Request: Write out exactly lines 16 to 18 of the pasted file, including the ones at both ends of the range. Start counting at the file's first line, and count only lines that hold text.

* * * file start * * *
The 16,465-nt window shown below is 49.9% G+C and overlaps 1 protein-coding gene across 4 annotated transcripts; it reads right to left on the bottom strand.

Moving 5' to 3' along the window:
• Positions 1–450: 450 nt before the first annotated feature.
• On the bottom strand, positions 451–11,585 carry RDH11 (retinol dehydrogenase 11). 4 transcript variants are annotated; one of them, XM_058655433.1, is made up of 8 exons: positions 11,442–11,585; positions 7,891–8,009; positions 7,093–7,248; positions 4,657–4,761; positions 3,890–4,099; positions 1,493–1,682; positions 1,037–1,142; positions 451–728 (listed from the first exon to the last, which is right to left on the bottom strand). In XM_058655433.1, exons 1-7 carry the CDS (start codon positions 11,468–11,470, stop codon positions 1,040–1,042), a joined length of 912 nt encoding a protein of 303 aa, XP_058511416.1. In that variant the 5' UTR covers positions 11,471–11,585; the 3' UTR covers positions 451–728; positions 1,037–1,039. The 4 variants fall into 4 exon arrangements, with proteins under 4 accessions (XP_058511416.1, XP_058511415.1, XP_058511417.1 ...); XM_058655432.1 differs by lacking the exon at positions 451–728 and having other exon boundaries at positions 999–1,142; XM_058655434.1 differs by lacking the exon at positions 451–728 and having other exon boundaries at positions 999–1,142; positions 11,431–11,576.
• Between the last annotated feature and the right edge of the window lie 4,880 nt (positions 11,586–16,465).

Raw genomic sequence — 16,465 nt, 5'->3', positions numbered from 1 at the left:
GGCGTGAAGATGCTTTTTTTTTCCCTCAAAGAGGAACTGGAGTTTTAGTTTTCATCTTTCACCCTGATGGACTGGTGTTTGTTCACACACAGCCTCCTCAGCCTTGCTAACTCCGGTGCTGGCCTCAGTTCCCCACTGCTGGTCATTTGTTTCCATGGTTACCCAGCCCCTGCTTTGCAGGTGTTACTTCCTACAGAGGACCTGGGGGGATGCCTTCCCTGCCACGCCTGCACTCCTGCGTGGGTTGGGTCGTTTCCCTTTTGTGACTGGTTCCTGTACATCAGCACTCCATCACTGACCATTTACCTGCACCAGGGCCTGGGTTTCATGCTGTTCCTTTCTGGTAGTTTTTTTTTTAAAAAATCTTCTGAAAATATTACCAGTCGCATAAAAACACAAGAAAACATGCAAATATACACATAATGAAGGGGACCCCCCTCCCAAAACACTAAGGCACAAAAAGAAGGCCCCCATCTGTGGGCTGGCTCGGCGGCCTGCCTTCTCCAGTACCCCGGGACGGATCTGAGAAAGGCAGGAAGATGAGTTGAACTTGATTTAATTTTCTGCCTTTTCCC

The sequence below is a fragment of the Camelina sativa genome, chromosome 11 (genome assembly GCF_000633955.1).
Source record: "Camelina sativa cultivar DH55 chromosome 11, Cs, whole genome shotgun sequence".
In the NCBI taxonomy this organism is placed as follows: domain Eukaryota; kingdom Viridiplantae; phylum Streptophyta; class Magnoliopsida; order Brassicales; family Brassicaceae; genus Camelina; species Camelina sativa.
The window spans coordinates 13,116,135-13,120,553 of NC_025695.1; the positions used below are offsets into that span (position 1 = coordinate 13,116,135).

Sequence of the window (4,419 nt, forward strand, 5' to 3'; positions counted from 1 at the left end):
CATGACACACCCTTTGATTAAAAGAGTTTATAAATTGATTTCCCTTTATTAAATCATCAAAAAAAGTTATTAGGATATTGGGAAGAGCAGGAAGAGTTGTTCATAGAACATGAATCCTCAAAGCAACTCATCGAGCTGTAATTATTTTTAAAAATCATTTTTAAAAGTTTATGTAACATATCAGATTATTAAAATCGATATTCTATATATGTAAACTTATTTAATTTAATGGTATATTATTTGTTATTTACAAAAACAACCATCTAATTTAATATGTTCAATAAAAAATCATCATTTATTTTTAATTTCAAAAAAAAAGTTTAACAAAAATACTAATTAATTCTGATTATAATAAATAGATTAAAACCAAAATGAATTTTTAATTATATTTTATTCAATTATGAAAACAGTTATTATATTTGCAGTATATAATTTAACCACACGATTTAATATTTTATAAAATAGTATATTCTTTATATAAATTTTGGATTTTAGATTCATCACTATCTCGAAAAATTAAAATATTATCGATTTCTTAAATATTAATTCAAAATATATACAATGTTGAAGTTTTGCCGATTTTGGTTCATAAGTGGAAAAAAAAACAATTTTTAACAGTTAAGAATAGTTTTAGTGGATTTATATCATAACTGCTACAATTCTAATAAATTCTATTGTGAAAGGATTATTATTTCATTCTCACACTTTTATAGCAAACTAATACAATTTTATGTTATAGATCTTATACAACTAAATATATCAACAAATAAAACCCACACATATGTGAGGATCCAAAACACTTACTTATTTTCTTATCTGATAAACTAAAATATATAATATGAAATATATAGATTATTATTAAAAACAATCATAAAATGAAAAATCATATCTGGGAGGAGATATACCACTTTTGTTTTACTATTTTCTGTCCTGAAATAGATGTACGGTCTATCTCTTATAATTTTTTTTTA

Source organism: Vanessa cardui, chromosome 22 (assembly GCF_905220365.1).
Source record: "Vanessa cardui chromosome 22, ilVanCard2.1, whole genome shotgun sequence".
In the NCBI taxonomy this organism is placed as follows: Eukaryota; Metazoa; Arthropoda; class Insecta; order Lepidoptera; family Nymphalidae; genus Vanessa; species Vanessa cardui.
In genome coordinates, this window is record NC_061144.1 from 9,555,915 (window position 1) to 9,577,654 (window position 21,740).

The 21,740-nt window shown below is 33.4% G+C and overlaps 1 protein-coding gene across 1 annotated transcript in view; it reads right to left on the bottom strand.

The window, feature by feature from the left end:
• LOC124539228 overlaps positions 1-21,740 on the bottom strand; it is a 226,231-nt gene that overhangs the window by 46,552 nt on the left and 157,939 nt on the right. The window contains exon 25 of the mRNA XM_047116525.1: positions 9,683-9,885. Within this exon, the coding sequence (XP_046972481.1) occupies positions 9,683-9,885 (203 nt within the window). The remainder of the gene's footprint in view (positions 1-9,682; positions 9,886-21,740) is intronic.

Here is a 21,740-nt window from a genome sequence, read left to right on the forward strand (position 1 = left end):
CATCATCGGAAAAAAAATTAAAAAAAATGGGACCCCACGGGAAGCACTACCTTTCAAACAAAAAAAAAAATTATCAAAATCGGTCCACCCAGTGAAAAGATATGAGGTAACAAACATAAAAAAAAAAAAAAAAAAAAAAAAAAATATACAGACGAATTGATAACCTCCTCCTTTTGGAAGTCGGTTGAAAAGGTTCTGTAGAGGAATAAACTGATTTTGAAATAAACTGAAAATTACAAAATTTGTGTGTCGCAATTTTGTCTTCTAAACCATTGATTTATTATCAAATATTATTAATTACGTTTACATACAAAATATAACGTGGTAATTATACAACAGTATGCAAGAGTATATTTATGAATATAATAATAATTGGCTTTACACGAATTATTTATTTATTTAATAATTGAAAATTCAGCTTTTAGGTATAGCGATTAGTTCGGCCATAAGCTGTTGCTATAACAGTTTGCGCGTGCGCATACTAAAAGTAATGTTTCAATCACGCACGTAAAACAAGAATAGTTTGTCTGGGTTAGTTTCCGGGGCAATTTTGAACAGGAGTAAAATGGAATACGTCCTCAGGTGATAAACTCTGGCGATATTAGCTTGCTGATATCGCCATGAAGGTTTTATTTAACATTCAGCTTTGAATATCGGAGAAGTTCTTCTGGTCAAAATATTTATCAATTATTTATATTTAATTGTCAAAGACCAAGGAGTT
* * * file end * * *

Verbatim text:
In the NCBI taxonomy this organism is placed as follows: Eukaryota; Metazoa; Arthropoda; class Insecta; order Lepidoptera; family Nymphalidae; genus Vanessa; species Vanessa cardui.
In genome coordinates, this window is record NC_061144.1 from 9,555,915 (window position 1) to 9,577,654 (window position 21,740).

The 21,740-nt window shown below is 33.4% G+C and overlaps 1 protein-coding gene across 1 annotated transcript in view; it reads right to left on the bottom strand.